Furthermore, the erection of statues in honor of independence figures, resistance figures and victims of the colonial period would also be a strategy to diversify and decolonize Belgian heritage. The first step in this direction was seen in June 2018, with the inauguration of the Patrice Lumumba square located at the entrance to the Matonge district, in the commune of Ixelles (at Porte de Namur). Moreover, this idea is accompanied, for some, by a desire to erect a memorial in tribute to the victims of colonial imperialism. Although this type of project would allow a certain decolonization of public space, the Ecolo deputy, Kalvin Soiresse, drew attention to the fact of not depicting the Congolese, Rwandans or Burundians only as “ mere passive victims” of colonization. Indeed, the colonized populations also formed resistance against the colonial enterprise and paying homage to them only as victims would erase their just memory. As a result and with the aim of perpetuating research around this theme, the CMCLD highlighted the wish to set up a “institute for the memory of colonization". This institute would raise awareness, inform and train the public on the history of colonization and maintain dialogue and research on decolonization.[17]. In addition, members of the association BAMKO, proposes to diversify the people we put forward in the public space, inevitably by integrating African figures, but also by including women.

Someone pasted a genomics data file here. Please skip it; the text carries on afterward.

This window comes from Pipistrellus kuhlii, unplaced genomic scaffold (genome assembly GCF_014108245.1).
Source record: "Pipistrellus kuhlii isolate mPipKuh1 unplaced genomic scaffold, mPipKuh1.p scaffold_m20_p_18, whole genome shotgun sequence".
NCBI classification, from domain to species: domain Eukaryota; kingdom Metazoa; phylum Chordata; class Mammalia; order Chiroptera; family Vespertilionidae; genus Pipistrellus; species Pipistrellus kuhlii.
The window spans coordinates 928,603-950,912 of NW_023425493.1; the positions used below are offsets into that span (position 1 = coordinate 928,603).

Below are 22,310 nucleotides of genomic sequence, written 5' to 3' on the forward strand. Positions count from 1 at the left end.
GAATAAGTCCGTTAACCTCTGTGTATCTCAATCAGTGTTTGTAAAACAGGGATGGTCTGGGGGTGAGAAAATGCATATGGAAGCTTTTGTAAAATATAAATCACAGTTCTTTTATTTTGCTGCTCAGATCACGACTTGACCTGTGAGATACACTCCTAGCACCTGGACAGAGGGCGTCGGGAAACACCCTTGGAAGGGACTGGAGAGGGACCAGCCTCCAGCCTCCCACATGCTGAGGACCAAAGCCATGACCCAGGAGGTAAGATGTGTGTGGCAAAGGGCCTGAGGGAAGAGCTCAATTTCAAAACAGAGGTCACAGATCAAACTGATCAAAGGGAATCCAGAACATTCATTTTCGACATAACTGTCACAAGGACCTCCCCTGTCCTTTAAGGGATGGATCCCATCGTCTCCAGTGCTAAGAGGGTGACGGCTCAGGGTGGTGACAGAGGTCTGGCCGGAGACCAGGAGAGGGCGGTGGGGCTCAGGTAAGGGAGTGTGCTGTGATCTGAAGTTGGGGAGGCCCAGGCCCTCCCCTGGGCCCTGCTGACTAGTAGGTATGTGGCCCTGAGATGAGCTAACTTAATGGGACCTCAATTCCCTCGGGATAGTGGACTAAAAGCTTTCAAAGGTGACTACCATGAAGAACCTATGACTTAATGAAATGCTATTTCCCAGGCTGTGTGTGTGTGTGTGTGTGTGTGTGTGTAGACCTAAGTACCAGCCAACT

Despite these numerous proposals, it is difficult to define precisely what would be the best solutions for decolonizing the Belgian public space. However, with all these avenues of action and the continuation of the debate on the subject, it will be possible to find solutions satisfying a large majority of public opinion, without radically removing all traces of history.